In 1831, a 26-year old French foreign service official by the name of Ferdinand de Lesseps was sent to Alexandria to serve as vice-consul. While undergoing an obligatory period of quarantine, the French Consul-General, Monsieur Mimaut, sent his new understudy a number of books to help pass the time, and one of these books proved to be a lengthy memorandum composed by French engineer Jacques-Marie le Pere, writing on instructions from Napoleon Bonaparte. The subject was the linking of the Red Sea with the Mediterranean by the construction of a canal. This study made a deep impression on the mind of the young diplomat, and for the remainder of his term of service in Egypt, he applied himself to studying the question. Eventually, he came to believe that it was not only a viable project, but a potentially profitable one too, and, of course, it would be nothing less than a stupendous gift to mankind.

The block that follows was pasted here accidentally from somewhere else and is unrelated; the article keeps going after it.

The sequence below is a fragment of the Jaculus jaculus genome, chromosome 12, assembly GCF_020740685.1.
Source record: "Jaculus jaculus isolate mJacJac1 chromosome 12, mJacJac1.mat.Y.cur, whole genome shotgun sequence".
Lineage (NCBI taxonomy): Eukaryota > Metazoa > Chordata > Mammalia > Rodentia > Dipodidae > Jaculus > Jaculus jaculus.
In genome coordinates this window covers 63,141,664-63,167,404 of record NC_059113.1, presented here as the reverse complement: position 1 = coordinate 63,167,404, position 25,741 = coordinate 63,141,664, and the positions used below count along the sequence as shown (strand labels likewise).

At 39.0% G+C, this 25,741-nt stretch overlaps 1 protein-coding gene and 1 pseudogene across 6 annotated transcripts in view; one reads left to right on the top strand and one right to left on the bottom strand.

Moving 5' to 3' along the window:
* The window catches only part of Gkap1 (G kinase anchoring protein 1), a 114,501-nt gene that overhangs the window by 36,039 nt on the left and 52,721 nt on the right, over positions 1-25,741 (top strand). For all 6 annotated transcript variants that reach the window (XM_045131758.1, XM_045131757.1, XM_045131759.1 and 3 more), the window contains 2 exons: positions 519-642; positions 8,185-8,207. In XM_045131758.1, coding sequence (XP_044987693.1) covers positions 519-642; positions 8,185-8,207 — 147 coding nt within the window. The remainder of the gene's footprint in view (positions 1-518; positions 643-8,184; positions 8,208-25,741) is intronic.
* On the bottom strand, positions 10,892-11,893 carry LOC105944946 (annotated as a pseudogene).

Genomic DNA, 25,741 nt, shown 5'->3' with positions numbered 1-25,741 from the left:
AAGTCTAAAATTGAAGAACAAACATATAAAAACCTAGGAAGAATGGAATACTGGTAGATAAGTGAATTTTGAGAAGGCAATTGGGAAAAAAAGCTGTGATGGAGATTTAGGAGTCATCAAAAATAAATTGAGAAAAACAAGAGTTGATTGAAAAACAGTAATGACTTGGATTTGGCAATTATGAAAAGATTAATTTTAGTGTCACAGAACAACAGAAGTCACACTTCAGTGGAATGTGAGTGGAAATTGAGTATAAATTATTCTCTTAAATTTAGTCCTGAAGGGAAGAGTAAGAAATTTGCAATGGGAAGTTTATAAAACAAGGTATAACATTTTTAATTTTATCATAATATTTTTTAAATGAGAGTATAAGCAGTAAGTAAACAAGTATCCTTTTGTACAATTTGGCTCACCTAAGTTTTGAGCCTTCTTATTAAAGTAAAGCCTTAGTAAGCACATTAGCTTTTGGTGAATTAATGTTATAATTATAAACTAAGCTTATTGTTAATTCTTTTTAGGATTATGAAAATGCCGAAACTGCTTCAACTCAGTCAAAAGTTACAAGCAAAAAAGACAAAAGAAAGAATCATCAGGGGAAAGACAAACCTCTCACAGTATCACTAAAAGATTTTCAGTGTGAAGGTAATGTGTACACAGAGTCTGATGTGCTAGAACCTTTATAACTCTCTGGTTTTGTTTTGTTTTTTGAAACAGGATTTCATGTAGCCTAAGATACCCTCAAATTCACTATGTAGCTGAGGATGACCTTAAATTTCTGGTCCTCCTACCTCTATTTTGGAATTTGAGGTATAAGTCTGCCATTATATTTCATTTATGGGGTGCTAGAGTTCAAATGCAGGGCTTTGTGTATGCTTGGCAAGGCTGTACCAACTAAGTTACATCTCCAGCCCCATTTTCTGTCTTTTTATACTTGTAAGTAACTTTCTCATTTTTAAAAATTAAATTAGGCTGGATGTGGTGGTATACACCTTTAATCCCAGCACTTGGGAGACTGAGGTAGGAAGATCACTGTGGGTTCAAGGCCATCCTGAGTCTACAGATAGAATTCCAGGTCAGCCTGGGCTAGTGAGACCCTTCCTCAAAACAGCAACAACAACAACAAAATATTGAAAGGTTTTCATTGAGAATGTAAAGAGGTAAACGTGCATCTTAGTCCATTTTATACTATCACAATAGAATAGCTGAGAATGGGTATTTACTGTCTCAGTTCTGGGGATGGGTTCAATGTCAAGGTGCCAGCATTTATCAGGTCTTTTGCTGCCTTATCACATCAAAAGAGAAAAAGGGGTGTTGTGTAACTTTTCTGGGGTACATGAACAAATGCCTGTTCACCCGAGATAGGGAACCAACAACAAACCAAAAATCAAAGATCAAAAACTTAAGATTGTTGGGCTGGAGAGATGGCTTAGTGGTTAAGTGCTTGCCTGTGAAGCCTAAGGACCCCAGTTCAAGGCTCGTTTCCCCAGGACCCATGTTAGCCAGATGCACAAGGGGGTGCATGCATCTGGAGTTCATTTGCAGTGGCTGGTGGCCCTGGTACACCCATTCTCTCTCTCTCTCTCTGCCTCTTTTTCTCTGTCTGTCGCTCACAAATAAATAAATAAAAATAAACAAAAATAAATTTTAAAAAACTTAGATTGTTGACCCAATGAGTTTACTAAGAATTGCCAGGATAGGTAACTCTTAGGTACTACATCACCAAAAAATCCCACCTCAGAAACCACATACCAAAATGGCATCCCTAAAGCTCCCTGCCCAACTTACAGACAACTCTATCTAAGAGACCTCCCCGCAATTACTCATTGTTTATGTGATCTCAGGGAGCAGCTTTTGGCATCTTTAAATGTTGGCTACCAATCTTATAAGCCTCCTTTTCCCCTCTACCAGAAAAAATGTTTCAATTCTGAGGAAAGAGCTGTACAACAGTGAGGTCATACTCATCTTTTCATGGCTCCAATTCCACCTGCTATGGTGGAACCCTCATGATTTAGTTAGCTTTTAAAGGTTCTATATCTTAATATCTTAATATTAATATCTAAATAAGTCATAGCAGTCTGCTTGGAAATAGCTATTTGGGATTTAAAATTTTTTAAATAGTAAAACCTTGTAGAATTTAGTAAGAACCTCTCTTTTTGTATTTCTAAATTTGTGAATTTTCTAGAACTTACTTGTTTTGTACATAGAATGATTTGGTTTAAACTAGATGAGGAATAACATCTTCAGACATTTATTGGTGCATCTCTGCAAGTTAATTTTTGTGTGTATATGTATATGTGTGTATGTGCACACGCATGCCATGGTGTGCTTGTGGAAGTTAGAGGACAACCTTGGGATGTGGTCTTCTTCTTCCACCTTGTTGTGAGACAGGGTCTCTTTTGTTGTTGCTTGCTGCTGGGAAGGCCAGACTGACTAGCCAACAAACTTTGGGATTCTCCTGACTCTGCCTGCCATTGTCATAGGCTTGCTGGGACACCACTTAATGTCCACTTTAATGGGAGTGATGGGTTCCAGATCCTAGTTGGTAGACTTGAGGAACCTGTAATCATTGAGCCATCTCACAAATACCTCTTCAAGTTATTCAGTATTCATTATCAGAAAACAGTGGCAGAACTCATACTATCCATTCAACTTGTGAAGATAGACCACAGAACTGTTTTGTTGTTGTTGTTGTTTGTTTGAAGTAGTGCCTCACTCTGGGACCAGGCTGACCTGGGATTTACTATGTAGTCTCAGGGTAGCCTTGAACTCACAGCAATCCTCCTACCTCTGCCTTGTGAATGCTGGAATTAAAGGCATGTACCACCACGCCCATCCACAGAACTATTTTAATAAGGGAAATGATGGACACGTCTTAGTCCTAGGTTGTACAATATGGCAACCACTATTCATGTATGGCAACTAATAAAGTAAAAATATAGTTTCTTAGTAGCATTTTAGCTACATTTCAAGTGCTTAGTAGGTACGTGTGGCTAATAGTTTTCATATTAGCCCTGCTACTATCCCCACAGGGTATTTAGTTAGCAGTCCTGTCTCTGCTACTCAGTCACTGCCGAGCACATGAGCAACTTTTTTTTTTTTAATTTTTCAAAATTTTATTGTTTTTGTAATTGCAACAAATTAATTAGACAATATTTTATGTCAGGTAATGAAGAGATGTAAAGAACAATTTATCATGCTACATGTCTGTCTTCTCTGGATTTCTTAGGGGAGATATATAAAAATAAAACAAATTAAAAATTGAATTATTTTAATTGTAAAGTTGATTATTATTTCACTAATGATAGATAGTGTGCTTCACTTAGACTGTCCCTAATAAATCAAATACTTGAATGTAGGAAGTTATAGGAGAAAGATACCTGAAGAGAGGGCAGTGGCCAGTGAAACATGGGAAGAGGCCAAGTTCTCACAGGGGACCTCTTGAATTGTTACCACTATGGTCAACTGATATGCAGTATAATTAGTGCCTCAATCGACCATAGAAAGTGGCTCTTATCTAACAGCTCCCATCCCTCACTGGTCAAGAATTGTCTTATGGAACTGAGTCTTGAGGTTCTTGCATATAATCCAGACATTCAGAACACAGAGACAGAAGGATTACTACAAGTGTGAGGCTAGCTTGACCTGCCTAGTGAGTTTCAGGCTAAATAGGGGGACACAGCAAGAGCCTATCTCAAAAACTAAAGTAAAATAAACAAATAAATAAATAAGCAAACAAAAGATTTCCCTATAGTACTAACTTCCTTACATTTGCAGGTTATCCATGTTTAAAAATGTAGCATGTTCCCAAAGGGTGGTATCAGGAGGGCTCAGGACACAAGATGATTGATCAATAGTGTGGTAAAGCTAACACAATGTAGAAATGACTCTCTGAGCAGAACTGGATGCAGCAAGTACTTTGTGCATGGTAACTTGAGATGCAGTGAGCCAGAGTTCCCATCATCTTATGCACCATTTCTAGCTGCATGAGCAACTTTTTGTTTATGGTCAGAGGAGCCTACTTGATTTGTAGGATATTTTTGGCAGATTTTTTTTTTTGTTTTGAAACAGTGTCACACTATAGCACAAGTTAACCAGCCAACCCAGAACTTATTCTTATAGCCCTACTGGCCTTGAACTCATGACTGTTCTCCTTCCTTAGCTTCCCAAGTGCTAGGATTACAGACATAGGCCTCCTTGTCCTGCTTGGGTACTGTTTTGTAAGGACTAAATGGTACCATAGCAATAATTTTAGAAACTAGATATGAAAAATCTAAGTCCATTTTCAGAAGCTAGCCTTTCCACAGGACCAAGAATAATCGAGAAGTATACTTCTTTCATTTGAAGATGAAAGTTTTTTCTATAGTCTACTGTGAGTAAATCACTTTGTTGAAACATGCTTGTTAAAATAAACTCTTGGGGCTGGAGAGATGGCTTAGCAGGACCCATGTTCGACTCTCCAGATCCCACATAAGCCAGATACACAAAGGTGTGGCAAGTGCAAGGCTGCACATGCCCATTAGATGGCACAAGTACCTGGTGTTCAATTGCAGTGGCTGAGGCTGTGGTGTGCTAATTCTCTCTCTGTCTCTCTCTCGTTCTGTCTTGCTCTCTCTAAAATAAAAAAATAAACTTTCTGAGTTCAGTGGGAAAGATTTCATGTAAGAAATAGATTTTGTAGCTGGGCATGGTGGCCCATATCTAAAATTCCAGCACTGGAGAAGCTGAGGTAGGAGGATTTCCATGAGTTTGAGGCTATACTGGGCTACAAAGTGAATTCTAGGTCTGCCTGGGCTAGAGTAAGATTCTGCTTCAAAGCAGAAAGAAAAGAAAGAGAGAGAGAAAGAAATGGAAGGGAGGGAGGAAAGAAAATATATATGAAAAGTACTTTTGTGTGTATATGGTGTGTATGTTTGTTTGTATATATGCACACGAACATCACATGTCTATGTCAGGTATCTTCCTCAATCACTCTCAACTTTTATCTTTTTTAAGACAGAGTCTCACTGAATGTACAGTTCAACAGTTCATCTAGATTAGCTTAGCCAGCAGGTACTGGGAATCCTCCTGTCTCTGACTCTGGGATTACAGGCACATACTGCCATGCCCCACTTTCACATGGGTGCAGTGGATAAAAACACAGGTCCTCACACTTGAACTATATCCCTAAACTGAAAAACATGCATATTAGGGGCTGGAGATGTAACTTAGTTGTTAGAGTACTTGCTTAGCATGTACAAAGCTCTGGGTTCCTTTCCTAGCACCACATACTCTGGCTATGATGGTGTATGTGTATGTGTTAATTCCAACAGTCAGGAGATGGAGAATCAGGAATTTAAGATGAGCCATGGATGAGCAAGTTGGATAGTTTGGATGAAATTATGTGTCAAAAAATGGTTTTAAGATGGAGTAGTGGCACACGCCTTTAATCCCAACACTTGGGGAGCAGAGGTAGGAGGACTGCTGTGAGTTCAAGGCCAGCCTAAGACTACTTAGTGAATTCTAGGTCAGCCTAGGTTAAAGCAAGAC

As it turned out, the concept of linking the Red Sea with the Mediterranean was not by any means new. In fact, the idea was as old as trade across the isthmus itself. Work on the Canal of the Pharaohs, or Necho’s Canal, as it is more commonly known, began during Egypt’s Nineteenth Dynasty, under the reign either of Sethi I, or his son, the great Rameses II. The project sought to link the two oceans through an artificial canal of modest length linking a navigable stretch of the Nile to the Bitter Lakes, and then to the Red Sea.
The Suez Canal: The History and Legacy of the World’s Most Famous Waterway examines the various attempts to create the canal over thousands of years, and how the modern Suez Canal came to be.